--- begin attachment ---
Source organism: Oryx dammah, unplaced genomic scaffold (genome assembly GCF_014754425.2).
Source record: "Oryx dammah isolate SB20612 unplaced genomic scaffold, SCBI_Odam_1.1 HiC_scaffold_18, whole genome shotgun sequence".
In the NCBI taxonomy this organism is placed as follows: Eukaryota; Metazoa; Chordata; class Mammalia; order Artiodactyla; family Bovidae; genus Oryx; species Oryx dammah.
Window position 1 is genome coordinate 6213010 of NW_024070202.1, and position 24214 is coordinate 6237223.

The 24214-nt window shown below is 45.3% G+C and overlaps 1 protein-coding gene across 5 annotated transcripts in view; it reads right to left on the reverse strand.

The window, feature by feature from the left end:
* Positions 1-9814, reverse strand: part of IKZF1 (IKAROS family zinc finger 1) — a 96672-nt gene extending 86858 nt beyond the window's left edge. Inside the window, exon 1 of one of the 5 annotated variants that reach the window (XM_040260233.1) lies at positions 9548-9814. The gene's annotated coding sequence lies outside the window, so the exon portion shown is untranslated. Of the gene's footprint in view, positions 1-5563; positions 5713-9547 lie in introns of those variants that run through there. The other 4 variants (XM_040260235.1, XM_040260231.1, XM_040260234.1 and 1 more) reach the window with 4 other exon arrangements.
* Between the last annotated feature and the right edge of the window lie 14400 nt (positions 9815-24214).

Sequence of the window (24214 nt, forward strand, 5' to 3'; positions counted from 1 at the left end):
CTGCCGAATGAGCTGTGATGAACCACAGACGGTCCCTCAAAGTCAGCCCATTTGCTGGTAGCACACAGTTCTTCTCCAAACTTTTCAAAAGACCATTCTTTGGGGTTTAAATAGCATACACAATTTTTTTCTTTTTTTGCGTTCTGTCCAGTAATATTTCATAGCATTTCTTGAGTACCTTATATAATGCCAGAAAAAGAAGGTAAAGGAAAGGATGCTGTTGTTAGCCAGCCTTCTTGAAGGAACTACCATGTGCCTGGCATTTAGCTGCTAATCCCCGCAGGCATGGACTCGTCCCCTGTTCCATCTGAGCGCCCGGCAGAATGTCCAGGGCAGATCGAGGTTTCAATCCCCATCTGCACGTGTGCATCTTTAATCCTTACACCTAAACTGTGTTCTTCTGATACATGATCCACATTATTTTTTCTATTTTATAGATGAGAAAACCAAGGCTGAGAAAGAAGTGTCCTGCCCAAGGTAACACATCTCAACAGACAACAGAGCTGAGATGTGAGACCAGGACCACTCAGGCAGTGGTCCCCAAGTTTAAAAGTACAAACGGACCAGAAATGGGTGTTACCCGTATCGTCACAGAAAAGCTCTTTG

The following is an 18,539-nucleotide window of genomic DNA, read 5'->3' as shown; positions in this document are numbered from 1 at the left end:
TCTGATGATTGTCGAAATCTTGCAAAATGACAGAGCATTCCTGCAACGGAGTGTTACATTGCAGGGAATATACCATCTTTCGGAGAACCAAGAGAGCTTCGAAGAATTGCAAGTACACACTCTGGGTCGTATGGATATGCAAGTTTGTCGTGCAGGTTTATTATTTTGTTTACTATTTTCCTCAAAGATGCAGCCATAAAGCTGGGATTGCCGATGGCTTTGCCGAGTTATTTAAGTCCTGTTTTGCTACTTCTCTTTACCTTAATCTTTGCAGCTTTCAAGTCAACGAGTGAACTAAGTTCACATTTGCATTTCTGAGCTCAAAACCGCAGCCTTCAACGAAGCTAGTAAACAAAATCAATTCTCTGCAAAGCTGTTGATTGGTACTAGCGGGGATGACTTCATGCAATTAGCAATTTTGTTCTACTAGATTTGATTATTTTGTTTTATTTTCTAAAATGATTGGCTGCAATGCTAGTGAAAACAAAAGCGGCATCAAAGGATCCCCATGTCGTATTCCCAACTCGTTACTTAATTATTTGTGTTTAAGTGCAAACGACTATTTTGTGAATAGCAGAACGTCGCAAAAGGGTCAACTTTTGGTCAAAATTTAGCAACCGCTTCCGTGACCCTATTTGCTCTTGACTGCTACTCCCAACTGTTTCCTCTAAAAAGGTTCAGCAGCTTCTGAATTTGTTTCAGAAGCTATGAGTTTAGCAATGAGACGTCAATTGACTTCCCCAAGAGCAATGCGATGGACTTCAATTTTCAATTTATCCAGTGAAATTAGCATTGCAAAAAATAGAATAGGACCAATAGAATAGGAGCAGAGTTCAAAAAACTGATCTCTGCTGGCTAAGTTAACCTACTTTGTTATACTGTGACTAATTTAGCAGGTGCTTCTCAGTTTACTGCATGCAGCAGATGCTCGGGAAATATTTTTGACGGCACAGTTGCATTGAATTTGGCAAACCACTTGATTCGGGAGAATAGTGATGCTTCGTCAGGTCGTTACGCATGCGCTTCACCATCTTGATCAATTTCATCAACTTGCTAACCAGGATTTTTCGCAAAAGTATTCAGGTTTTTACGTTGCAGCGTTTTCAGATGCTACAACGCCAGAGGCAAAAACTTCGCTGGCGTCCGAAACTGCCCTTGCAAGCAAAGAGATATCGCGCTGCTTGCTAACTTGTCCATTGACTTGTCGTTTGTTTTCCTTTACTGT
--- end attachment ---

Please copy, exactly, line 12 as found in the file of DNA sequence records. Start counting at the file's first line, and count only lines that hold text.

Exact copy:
TCTGATGATTGTCGAAATCTTGCAAAATGACAGAGCATTCCTGCAACGGAGTGTTACATTGCAGGGAATATACCATCTTTCGGAGAACCAAGAGAGCTTCGAAGAATTGCAAGTACACACTCTGGGTCGTATGGATATGCAAGTTTGTCGTGCAGGTTTATTATTTTGTTTACTATTTTCCTCAAAGATGCAGCCATAAAGCTGGGATTGCCGATGGCTTTGCCGAGTTATTTAAGTCCTGTTTTGCTACTTCTCTTTACCTTAATCTTTGCAGCTTTCAAGTCAACGAGTGAACTAAGTTCACATTTGCATTTCTGAGCTCAAAACCGCAGCCTTCAACGAAGCTAGTAAACAAAATCAATTCTCTGCAAAGCTGTTGATTGGTACTAGCGGGGATGACTTCATGCAATTAGCAATTTTGTTCTACTAGATTTGATTATTTTGTTTTATTTTCTAAAATGATTGGCTGCAATGCTAGTGAAAACAAAAGCGGCATCAAAGGATCCCCATGTCGTATTCCCAACTCGTTACTTAATTATTTGTGTTTAAGTGCAAACGACTATTTTGTGAATAGCAGAACGTCGCAAAAGGGTCAACTTTTGGTCAAAATTTAGCAACCGCTTCCGTGACCCTATTTGCTCTTGACTGCTACTCCCAACTGTTTCCTCTAAAAAGGTTCAGCAGCTTCTGAATTTGTTTCAGAAGCTATGAGTTTAGCAATGAGACGTCAATTGACTTCCCCAAGAGCAATGCGATGGACTTCAATTTTCAATTTATCCAGTGAAATTAGCATTGCAAAAAATAGAATAGGACCAATAGAATAGGAGCAGAGTTCAAAAAACTGATCTCTGCTGGCTAAGTTAACCTACTTTGTTATACTGTGACTAATTTAGCAGGTGCTTCTCAGTTTACTGCATGCAGCAGATGCTCGGGAAATATTTTTGACGGCACAGTTGCATTGAATTTGGCAAACCACTTGATTCGGGAGAATAGTGATGCTTCGTCAGGTCGTTACGCATGCGCTTCACCATCTTGATCAATTTCATCAACTTGCTAACCAGGATTTTTCGCAAAAGTATTCAGGTTTTTACGTTGCAGCGTTTTCAGATGCTACAACGCCAGAGGCAAAAACTTCGCTGGCGTCCGAAACTGCCCTTGCAAGCAAAGAGATATCGCGCTGCTTGCTAACTTGTCCATTGACTTGTCGTTTGTTTTCCTTTACTGT